The present invention may be practiced as a remote sound server to provide a method for reviewing remotely conducted auditions, either in real time or delayed time, and to provide a remotely accessible data base of stock sound samples. A base site may be equipped with storage means and audio reproducing means to record and reproduce audio signals transmitted over the network connection. In the preferred embodiment of the present invention, storage device 106 may be used to store audio signals and computer 104, codec 204 and audio gear 206 may be used to reproduce the audio signals. A remote site at the opposite end of the network connection may be equipped with microphones and sound reproducing means. In the preferred embodiment of the present invention, audio gear 207 includes microphones and TA 203, codec 205 and audio gear 207 may be used to reproduce sounds. As an audition is being conducted, microphones included in audio gear 207 may be used to convert the sound to a signal to be transmitted over the network. The signal is received at the base site and reproduced immediately or recorded for later reproduction on a sound server at the base site. The sound server may include computer 104 and storage device 106. Control of the recording and reproduction may be provided locally at the base site or may be performed by the remote site over the data communications connection between the sites. The data communications connection may be provided through ISDN 201 or another data communications medium (i.e., T-1 or megastream data network).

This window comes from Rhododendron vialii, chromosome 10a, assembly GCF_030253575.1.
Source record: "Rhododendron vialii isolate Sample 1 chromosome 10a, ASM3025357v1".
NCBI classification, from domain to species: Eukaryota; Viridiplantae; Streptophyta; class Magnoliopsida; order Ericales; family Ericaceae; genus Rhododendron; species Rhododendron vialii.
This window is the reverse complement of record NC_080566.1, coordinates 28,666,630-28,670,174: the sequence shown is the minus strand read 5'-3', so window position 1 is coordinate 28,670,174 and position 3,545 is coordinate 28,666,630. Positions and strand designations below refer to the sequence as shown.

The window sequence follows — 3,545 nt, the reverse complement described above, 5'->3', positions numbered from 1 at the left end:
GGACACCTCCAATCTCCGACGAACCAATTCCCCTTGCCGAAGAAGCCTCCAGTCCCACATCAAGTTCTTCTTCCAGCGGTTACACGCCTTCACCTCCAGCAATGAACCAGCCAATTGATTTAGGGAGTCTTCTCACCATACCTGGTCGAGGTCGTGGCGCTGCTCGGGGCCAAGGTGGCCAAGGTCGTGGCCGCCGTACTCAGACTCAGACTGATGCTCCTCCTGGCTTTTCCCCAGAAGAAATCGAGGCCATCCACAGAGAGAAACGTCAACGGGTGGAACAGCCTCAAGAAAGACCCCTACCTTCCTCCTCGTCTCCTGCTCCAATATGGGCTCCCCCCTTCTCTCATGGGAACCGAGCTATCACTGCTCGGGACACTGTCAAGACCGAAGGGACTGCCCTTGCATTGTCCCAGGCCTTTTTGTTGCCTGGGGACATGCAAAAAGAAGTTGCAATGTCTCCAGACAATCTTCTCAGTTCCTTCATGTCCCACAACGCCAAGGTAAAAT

If the remote site wishes to access stock sound samples stored in a data base at the base site, the remote site may request the sample from the base site via the data communications channel of the communications line between the sites or through other high-speed digital lines. The base site then transmits the desired sound sample in the form of a digital signal to the remote site, where it is reproduced in real time as full frequency sound. The signal may also be stored at the remote site for later reproduction. Thus, the remote site may access a vast library of stock sound samples, including recognizable character voices, in real time using portable equipment.